“Amici fervently believe … that the courts must meaningfully take into account the evolution in the scientific consensus regarding SBS and carefully consider whether individuals convicted years ago on a now-discredited shaken-baby-syndrome hypothesis are entitled to judicial relief.”

The pleading by The Center for Integrity in Forensic Sciences added, “[Mr. Roberson] was convicted of causing the death of his daughter, a chronically ill child suffering from fever and pneumonia before her collapse. He was sentenced to death based on scientific evidence the forensic community now understands to be outdated and deeply flawed. 

“No conviction should be allowed to stand on this foundation, particularly a death sentence. The death of two-year-old Nikki Curtis was a tragedy—a tragedy that will be compounded beyond measure if Mr. Roberson is wrongfully executed due to flawed forensic evidence.”

The Center for Integrity in Forensic Science’s brief provided, claims Roberson’s defense, “a nonexhaustive list of courts that have, over the last two decades, overturned convictions based on SBS or otherwise refused to rely on the outdated science in 12 states, including Alaska, Nevada, North Carolina, Ohio, Wisconsin, and others.”

And, added the defense, the brief for Retired Federal Judges —five retired federal judges—wrote, “The Texas court system failed Roberson. It failed to fully and fairly consider th[e] new evidence. It rubber-stamped a capital conviction based on unreliable medical evidence. It denied Roberson the constitutional process he is due. And his life hangs in the balance as a result. This Court’s review is needed to prevent that miscarriage of justice.”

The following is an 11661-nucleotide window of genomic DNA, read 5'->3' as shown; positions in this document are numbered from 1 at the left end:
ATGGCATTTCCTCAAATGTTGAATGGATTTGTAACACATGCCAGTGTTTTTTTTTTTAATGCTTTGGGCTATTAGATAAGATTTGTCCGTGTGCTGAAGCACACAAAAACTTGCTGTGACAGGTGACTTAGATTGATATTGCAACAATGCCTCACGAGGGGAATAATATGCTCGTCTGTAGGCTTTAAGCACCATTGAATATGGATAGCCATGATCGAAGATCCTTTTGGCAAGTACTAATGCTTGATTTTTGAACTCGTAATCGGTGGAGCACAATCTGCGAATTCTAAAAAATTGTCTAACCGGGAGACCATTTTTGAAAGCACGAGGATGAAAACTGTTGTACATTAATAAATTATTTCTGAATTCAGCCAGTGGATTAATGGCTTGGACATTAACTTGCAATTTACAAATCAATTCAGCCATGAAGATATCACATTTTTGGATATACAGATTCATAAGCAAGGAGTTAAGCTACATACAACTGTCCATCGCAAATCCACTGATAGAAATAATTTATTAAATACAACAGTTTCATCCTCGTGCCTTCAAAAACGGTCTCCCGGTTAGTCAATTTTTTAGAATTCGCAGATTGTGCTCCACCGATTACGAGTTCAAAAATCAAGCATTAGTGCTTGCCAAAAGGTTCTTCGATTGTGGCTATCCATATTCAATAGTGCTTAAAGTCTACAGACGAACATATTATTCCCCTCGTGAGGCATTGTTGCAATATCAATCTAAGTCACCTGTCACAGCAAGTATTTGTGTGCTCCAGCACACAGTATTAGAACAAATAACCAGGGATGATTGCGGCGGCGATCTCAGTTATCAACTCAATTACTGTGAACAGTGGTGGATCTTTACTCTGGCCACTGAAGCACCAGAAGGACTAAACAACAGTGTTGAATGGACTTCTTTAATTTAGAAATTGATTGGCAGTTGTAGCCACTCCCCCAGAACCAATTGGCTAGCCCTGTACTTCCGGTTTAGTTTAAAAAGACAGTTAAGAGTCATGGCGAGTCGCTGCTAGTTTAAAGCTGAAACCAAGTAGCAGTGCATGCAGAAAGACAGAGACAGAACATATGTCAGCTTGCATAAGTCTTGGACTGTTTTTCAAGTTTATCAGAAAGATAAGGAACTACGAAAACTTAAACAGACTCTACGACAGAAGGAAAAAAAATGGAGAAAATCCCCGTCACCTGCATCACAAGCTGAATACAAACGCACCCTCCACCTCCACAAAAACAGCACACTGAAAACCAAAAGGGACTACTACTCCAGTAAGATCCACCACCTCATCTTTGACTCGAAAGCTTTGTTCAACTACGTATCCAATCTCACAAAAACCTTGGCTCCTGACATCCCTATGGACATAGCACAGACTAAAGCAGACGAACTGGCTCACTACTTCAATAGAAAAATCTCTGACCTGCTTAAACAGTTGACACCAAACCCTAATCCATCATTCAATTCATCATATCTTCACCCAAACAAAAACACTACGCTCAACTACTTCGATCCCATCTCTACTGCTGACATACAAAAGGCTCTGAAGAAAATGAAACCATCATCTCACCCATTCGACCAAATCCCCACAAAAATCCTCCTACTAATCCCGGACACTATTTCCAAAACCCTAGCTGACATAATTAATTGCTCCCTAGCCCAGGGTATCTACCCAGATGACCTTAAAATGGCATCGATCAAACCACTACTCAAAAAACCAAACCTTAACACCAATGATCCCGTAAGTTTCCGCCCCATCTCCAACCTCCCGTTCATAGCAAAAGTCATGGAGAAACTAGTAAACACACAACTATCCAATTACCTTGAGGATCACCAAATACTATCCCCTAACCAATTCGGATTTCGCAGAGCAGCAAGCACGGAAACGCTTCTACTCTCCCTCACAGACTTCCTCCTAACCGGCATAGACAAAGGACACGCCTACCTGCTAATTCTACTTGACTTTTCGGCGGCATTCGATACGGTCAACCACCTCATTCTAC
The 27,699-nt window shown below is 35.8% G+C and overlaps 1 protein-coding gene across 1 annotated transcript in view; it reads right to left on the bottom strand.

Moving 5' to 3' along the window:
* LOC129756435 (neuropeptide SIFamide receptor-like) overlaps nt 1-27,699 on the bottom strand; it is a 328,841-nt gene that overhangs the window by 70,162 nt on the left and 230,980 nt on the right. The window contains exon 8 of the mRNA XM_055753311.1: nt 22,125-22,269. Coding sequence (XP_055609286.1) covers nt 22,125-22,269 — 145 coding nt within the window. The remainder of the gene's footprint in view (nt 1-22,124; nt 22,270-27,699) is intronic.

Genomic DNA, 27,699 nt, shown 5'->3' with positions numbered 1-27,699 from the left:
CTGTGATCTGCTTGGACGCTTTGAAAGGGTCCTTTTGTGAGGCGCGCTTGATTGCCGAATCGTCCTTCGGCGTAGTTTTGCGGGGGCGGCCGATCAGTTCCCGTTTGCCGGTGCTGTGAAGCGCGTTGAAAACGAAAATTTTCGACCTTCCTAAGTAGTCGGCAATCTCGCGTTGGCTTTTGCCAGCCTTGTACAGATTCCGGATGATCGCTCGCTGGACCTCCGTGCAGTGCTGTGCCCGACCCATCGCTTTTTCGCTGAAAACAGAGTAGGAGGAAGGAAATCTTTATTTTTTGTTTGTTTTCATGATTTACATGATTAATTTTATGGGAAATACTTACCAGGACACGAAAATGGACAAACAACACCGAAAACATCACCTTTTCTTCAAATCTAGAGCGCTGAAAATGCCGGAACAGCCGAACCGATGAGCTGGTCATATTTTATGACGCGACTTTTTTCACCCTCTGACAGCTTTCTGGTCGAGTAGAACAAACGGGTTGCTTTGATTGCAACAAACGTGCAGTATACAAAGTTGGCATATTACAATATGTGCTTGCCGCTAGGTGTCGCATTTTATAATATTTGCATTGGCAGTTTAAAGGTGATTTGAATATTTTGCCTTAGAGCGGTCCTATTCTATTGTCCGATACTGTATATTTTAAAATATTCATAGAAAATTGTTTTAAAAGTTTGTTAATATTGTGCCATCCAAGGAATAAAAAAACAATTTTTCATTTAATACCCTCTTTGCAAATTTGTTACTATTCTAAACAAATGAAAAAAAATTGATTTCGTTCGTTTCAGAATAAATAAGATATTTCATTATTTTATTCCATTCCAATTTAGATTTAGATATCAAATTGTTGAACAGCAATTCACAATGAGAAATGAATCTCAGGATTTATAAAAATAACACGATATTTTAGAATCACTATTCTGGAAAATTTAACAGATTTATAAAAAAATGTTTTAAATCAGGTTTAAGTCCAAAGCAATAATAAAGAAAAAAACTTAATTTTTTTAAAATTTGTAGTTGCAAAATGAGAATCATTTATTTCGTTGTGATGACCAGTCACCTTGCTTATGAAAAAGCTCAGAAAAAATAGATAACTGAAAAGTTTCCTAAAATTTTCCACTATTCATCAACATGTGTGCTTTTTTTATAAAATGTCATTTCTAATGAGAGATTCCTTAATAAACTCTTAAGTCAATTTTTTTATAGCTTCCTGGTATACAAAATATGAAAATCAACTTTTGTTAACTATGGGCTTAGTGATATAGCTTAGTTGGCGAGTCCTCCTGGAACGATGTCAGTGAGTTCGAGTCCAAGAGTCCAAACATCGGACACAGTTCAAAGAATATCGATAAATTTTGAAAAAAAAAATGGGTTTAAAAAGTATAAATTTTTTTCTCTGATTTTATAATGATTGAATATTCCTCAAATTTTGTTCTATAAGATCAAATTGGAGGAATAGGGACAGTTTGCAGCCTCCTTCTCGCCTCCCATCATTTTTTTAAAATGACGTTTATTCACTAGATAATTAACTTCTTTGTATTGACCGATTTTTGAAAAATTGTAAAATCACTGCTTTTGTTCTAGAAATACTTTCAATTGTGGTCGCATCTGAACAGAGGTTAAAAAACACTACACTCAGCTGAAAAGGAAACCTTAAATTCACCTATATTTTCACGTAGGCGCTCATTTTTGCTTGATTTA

The brief, notes Roberson’s defense, of Amicus Curiae Witness to Innocence, details “the stories of nine parents or caregivers in seven states who were falsely convicted of harming or killing a child under the discredited SBS theory, only to be exonerated after years or decades in prison.”

WTI, a nonprofit organization of people exonerated from death row, added, “Their struggles, like those of people wrongly convicted based on other unreliable forensic theories, illustrate the human toll of uncritical acceptance of plausible-sounding scientific theories.”  

The brief of The Innocence Project of Texas as Amicus Curiae in support of Roberson, explained, “Nearly a decade ago, the Texas Legislature codified the junk science writ to provide a state postconviction procedure to allow additional review of criminal convictions based on outdated or subsequently debunked scientific theories. But despite the original promise of the ‘junk science writ’ in protecting the due process and other constitutional rights of criminal defendants, in practice the writ has been applied in a manner that raises serious constitutional concerns.

“In this capital case, the CCA summarily denied relief, despite overwhelming record evidence that [Mr. Roberson’s] underlying conviction and death sentence rest on tabloid science. As courts in other jurisdictions have held, upholding a conviction in these circumstances violates fundamental due process principles. But the decision…raises a second and independent constitutional concern: the courts failed to engage meaningfully with the postconviction record, and instead uncritically adopted nearly word-for-word the prosecution’s proposed findings.”